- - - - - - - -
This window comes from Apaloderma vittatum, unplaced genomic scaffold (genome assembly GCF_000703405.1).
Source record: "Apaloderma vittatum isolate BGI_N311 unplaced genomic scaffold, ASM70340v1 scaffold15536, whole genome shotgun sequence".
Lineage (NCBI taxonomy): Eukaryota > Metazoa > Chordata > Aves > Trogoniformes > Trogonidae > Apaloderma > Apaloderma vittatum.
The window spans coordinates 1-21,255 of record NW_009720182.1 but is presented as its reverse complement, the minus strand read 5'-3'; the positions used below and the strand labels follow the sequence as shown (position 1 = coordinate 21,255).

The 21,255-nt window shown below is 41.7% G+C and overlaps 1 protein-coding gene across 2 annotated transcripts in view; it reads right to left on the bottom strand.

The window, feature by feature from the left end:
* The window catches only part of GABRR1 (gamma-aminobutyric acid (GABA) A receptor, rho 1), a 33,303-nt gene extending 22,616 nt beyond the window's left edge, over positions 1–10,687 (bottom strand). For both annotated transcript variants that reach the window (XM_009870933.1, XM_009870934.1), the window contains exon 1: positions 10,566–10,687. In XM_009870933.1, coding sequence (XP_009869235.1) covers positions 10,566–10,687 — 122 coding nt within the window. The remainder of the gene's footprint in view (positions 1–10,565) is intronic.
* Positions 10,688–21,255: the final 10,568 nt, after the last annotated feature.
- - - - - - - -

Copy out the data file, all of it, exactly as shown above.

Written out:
This window comes from Apaloderma vittatum, unplaced genomic scaffold (genome assembly GCF_000703405.1).
Source record: "Apaloderma vittatum isolate BGI_N311 unplaced genomic scaffold, ASM70340v1 scaffold15536, whole genome shotgun sequence".
Lineage (NCBI taxonomy): Eukaryota > Metazoa > Chordata > Aves > Trogoniformes > Trogonidae > Apaloderma > Apaloderma vittatum.
The window spans coordinates 1-21,255 of record NW_009720182.1 but is presented as its reverse complement, the minus strand read 5'-3'; the positions used below and the strand labels follow the sequence as shown (position 1 = coordinate 21,255).

The 21,255-nt window shown below is 41.7% G+C and overlaps 1 protein-coding gene across 2 annotated transcripts in view; it reads right to left on the bottom strand.

The window, feature by feature from the left end:
* The window catches only part of GABRR1 (gamma-aminobutyric acid (GABA) A receptor, rho 1), a 33,303-nt gene extending 22,616 nt beyond the window's left edge, over positions 1–10,687 (bottom strand). For both annotated transcript variants that reach the window (XM_009870933.1, XM_009870934.1), the window contains exon 1: positions 10,566–10,687. In XM_009870933.1, coding sequence (XP_009869235.1) covers positions 10,566–10,687 — 122 coding nt within the window. The remainder of the gene's footprint in view (positions 1–10,565) is intronic.
* Positions 10,688–21,255: the final 10,568 nt, after the last annotated feature.